- Burrow at every opportunity
When a hermit crab molts, it discards its old exoskeleton, which will be eaten.
Ensure the aquarium is large enough to accommodate fish and hermit crabs.
With fish and hermit crabs alike, more space is better. Never get a tank below 20 gallons in size. The more room you have, the more marine animals will be free to swim and explore their environment.
Sharing a tank with fish provides 4-6 inches of substrate because hermit crabs will look to burrow for solitude and safety. The more substrate, the happier they’ll feel.
Hermit crabs need the opportunity to burrow, so rocks and gravel are insufficient. A hermit crab needs something soft, ideally sand.
You can get sand for an aquarian from any pet shop. These will typically be colorful and created with aesthetics in mind. However, play sand will suffice.
You can use sand for a child’s sandpit, which will be safe for hermit crabs and fish.
Fish That Can Live with Hermit Crabs
Not all fish can live with hermit crabs and vice versa. You must ensure that you weigh up the pros and cons of inter-species living arrangements. Things to consider include:
- Water temperature
- Feeding schedules
- Saltwater and freshwater needs
- Chemical levels in the water
- Available tank space
Some fish accompany hermit crabs better than others, so let’s review some possible pairings:
Hermit crabs and clownfish make natural tankmates. Given that these two species co-exist peacefully in the ocean, they can replicate this relationship in captivity.
Clownfish can grow aggressive, such as when they change gender. Clownfish are born male and can choose to evolve into females to become the dominant female in a school.
Even if this transpires, a clownfish usually leaves a hermit crab alone, as they’re only territorial toward fellow fish. As clownfish and hermit crabs enjoy similar living conditions, they usually get along fine.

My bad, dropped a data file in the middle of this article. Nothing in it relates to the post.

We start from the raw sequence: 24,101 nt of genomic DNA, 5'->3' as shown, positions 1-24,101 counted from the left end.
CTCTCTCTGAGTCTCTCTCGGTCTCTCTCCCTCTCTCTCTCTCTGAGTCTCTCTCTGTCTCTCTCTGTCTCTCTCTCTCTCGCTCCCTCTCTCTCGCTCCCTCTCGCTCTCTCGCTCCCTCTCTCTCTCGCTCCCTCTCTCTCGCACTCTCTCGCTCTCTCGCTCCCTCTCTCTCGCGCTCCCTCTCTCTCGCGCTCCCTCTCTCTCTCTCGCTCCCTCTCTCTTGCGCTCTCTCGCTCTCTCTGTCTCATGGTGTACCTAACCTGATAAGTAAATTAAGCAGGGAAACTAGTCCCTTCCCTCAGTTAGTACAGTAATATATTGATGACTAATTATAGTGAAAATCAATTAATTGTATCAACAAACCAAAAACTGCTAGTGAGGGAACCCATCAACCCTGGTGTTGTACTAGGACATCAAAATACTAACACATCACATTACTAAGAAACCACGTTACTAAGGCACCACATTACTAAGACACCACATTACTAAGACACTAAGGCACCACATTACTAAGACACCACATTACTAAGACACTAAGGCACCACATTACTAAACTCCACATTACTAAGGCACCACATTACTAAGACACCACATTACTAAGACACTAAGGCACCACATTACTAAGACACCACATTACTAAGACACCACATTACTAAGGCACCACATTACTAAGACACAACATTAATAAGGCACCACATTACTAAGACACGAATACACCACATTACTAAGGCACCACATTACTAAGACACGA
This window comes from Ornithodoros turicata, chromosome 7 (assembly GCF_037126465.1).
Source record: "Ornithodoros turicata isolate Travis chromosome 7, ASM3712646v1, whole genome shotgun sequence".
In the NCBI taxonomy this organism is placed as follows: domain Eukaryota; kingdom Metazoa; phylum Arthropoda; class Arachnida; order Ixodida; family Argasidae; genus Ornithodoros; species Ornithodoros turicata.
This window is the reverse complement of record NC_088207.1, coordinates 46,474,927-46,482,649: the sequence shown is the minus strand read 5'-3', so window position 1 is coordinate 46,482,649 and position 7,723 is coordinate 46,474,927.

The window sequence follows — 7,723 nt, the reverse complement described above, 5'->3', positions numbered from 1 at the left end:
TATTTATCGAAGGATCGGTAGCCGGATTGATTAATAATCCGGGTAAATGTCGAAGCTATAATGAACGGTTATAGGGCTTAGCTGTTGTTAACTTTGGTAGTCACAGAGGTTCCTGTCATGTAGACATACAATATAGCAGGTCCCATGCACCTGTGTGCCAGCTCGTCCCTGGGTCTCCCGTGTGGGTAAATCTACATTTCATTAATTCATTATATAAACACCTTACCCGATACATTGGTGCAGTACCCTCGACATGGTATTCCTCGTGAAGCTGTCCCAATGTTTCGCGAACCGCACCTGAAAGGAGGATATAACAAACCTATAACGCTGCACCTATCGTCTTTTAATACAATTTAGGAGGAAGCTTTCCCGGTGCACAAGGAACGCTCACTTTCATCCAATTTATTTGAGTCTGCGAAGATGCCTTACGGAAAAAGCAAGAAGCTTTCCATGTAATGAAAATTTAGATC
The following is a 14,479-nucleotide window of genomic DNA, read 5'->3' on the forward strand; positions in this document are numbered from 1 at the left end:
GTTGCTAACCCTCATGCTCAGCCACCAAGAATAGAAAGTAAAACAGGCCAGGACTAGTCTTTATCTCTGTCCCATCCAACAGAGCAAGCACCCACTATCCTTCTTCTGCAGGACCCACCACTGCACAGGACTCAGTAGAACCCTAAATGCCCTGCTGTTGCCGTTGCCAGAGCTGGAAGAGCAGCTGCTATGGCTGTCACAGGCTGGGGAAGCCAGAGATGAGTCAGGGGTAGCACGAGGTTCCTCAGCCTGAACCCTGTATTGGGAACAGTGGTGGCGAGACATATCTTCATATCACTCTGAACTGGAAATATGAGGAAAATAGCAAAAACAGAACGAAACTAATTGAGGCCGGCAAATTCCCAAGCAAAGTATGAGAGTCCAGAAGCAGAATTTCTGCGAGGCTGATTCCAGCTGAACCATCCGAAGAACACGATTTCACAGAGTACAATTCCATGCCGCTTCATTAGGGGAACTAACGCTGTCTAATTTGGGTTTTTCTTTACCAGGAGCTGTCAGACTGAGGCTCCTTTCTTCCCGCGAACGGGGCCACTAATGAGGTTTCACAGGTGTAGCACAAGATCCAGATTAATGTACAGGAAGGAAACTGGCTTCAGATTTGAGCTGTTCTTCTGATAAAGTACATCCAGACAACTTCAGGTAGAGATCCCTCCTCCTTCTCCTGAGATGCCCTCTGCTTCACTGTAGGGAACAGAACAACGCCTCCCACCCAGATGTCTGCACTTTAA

Damselfish have a similar temperament to clownfish, which means they get along OK with hermit crabs but may attack other fish.
If you want a hermit crab tank with fish, consider damselfish because this species is tough and hardy.
Just be wary about adding more fish afterward, as they can be dominant and territorial. As with clownfish, a damselfish is unlikely to show any interest in hermit crabs.
Royal gramma fish are among the most visually impressive saltwater marine life. Also, they’re as shy and peaceful as hermit crabs, so the two species rarely interact.
The only note of caution is shared seclusion. Royal gramma fish, like hermit crabs, want to hide, so they may invade each other’s territory.
Colloquially known as “gobies,” the Gobiidae family are often used as tankmates for hermit crabs. Gobies are docile fish and rarely attack hermit crabs.
Gobies and hermit crabs share a love of shells because they like to build and reinforce walls around a den. So, they may come into conflict if a gobie grabs what it thinks is an empty shell and drags it away.
These two species can live together harmoniously. Just ensure there are lots of shells to go around. Allow for 2-3 shells for each fish and hermit crab to minimize any risk of conflict.